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In my writing, I examine the formation and transformation of the betrothal practices of the Roman Catholic Hungarian community of Gyimes based on the results of my fieldwork research from 2005 to 2016. Betrothal came into practice in the 1980s; prior to that, ethnographic sources only mention the ritual occasion of proposal. According to Roman Catholic church norms, the ring could not be worn before the church wedding; only newlyweds were allowed to put it on their finger. For a long time, they used borrowed rings for the blessing of the rings. I explore why it was important for young couples to buy or have their own precious metal wedding rings made, despite regulations that virtually prohibited, but certainly did not support, the pre-wedding wearing of rings. Why did ring wearing and betrothal itself become fashionable? I identify the ideologies and concepts that transformed the earlier rites and views and how they contributed to the popularity of wedding ring sets and companion rings offered by jewelers. I argue that an alternative betrothal rite, the act and ideology of the Csíksomlyó ring exchange, could have greatly contributed to betrothal and ring wearing becoming a common practice in Gyimes. Until the 1990s, this was a strategy adopted by the local community which, similarly to the secular, profane passage into womanhood or emergency baptism, offered an opportunity to exit marginal life situations.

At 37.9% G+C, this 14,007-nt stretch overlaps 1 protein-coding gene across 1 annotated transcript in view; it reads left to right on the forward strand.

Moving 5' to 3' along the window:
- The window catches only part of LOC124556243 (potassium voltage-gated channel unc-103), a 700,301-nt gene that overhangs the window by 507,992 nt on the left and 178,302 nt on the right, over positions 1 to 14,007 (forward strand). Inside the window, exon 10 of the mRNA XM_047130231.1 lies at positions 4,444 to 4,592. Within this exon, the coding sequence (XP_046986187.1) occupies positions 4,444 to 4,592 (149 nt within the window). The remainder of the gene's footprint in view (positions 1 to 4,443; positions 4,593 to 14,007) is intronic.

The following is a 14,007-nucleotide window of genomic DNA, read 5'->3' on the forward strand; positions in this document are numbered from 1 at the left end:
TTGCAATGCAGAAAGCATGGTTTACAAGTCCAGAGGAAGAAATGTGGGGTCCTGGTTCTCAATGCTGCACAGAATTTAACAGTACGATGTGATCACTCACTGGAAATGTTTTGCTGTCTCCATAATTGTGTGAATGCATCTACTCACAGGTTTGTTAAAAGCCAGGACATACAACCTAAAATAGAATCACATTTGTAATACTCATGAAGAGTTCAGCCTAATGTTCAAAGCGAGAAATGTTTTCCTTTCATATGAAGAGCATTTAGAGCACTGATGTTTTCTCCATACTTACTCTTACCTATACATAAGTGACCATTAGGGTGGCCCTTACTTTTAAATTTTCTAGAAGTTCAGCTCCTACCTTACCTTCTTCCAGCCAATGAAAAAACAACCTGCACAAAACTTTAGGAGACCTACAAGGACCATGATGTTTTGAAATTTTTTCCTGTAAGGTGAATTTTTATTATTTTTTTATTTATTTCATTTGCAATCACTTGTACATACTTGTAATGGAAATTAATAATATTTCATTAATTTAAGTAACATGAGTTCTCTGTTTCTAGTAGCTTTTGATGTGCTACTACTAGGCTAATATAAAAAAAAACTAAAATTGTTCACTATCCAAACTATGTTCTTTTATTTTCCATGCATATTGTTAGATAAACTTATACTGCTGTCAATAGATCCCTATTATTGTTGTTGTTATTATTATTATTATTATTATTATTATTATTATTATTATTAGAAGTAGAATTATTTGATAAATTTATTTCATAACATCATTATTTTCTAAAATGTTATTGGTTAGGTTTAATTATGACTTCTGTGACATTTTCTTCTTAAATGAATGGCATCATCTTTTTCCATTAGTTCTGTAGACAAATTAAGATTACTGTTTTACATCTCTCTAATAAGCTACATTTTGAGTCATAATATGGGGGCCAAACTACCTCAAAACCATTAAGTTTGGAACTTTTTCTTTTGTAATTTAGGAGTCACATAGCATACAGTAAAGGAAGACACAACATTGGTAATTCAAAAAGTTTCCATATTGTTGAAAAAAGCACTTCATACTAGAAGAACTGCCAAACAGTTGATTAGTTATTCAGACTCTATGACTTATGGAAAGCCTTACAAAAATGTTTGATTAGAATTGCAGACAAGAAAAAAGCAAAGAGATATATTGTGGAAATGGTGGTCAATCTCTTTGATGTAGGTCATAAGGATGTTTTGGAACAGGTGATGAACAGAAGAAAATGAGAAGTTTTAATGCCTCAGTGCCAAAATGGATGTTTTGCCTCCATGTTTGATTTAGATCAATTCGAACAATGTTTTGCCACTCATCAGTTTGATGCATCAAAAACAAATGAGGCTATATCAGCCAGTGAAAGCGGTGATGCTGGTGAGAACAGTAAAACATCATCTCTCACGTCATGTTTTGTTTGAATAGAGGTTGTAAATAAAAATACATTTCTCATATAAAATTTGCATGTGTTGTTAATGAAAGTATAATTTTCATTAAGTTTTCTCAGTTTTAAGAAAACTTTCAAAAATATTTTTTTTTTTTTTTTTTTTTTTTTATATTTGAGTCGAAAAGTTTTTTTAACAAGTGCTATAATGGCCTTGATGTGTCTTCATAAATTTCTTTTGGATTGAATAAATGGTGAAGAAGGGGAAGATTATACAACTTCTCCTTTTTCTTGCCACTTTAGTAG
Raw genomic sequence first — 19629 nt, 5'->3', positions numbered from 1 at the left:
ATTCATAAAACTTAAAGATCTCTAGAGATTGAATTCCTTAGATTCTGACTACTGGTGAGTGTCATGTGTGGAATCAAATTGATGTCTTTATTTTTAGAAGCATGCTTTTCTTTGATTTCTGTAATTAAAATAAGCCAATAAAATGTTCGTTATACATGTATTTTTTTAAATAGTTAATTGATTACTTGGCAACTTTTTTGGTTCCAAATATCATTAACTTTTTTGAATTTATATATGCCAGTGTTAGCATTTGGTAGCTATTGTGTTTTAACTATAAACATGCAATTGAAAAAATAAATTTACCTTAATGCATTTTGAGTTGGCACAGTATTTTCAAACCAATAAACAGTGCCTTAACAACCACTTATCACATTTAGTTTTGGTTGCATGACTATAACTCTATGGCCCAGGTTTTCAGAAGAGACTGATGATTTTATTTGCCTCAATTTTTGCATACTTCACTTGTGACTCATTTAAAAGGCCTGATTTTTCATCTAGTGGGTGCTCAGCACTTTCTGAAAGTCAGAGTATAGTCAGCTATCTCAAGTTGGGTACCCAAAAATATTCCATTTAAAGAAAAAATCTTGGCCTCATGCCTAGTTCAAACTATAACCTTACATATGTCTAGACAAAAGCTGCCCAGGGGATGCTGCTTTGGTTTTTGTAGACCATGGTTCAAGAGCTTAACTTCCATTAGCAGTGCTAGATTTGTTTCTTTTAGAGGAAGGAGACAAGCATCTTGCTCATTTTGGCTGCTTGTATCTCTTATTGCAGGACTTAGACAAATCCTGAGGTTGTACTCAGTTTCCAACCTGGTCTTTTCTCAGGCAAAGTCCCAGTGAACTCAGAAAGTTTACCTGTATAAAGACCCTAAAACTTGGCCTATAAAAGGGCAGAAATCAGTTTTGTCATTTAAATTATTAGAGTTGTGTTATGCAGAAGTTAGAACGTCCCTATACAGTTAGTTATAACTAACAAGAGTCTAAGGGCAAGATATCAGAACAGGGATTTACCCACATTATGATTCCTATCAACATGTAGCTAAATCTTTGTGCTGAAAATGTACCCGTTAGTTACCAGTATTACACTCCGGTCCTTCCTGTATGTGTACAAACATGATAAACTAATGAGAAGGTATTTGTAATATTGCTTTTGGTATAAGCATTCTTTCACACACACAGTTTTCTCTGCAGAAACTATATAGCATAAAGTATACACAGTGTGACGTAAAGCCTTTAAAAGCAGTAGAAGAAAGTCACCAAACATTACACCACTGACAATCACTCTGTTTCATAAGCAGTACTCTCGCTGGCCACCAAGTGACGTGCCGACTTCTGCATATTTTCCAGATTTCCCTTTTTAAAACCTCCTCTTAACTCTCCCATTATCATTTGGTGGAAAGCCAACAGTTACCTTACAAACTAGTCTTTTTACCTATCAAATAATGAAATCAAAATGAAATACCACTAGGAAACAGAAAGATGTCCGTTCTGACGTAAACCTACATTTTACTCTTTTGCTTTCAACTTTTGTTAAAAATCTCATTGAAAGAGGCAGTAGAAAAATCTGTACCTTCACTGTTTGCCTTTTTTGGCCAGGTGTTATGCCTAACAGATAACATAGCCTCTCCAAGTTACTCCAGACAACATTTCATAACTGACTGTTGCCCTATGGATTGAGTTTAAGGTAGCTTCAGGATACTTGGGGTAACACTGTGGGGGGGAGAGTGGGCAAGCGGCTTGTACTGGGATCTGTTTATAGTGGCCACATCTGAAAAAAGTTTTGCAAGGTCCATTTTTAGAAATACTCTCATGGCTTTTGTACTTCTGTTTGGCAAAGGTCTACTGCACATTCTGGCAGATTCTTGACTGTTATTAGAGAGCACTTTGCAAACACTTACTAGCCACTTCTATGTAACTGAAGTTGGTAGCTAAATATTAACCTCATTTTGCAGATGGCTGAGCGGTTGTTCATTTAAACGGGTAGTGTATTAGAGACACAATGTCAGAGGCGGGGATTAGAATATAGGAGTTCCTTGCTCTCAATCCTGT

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Acta Ethnographica Hungarica
Balázs Borsos
Judit Balatonyi
Eszter Győrfy
Ákos Nagy
, and
Attila Paládi-Kovács
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